MJIEL Vol 14 Issue 3 2017 - Article 4
Continuing Anti-Dumping Investigations despite De Minimis Dumping Margins:
The Case of Canada — Welded Pipe
Oscar C.H. Yang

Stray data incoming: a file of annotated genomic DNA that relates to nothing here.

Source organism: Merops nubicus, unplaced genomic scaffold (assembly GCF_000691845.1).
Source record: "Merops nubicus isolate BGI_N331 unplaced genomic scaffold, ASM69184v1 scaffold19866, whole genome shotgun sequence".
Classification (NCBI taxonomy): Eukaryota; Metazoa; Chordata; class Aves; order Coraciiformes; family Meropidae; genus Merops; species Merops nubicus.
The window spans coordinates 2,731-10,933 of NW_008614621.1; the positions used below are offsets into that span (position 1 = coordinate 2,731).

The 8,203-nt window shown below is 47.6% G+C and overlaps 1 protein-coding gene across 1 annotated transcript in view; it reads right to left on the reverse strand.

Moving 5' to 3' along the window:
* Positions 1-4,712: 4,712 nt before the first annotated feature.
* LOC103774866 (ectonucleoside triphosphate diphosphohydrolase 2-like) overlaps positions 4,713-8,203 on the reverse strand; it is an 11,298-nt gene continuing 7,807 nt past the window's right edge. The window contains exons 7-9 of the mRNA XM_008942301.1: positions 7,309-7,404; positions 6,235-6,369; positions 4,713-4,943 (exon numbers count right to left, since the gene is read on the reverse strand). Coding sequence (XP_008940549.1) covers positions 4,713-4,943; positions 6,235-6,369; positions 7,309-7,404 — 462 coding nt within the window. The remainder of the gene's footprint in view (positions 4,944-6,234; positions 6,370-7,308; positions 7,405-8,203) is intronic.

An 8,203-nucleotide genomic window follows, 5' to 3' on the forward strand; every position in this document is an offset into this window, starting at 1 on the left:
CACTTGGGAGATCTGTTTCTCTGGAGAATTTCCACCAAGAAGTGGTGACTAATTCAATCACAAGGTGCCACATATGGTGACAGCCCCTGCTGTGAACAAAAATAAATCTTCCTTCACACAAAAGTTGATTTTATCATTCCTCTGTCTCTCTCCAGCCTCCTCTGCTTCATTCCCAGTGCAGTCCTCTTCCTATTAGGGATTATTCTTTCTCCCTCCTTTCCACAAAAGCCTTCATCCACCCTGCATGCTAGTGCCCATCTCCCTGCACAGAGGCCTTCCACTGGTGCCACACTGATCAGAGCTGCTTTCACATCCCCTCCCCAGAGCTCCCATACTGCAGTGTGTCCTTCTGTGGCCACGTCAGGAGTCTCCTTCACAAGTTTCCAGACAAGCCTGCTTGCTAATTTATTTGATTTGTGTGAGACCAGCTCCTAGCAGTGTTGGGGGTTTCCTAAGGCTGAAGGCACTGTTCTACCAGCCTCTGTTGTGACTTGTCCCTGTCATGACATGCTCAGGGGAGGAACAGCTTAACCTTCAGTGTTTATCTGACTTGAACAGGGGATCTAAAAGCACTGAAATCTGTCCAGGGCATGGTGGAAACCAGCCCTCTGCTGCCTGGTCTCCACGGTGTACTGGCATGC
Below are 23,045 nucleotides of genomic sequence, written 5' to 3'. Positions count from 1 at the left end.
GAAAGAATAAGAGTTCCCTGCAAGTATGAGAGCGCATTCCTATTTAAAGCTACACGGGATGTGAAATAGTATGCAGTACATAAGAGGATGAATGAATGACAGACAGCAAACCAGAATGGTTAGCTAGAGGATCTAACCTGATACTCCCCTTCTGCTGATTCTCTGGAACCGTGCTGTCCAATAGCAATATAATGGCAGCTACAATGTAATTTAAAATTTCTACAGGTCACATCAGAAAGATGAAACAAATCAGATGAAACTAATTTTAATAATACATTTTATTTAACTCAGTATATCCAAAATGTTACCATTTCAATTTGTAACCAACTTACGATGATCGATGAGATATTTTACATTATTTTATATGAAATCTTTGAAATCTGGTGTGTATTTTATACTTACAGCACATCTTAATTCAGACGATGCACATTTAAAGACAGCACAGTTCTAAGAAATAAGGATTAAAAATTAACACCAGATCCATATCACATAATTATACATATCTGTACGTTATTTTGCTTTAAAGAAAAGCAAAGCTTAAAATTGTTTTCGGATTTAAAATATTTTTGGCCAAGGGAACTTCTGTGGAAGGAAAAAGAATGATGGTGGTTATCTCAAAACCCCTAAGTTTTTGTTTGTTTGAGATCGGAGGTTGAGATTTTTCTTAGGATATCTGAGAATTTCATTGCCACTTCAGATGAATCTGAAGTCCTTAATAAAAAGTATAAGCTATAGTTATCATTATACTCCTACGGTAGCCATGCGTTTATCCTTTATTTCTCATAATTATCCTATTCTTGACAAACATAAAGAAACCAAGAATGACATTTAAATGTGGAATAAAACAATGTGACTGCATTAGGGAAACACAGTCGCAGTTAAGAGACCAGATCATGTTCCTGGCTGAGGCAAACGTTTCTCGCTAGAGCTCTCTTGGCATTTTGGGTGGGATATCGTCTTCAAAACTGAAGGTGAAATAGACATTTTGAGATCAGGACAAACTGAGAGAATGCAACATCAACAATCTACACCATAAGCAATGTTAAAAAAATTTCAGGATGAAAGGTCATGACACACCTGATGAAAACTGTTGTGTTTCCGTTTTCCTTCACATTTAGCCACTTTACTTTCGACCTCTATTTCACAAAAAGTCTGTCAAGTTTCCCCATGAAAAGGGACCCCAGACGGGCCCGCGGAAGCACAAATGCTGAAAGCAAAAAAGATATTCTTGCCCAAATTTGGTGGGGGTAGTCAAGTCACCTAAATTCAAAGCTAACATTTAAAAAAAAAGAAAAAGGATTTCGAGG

ABSTRACT: Exporters face difficulties in dealing with the anti-dumping investigations from foreign authorities, such as the tight time period in which to answer the investigation questionnaire and related costly lawyer fees. Meanwhile, importers are likely to avoid purchasing products from exporters facing anti-dumping investigations, because doing business with such exporters tends to be unpredictable – the authority could impose a high anti-dumping duty on those exporters’ product in a near future. Therefore, the question of when an anti-dumping investigation is terminated is of great significance to an exporter. This was the issue before the WTO Dispute Settlement Body in the case of Canada – Welded Pipe (DS 482). Article 5.8 of the Anti-Dumping Agreement stipulates that ‘there shall be immediate termination in cases where the authorities determine that the margin of dumping is de minimis’, without specifying that the ‘margin of dumping’ refers to ‘country-wide’ or ‘exporter-specific’ margin of dumping. This paper analyses the Panel’s December 2016 decision on Canada – Welded Pipe related to the immediate termination of de minimis exporters and make recommendations on improving the cooperation between exporters under anti-dumping investigation and their government to deal with the investigation.

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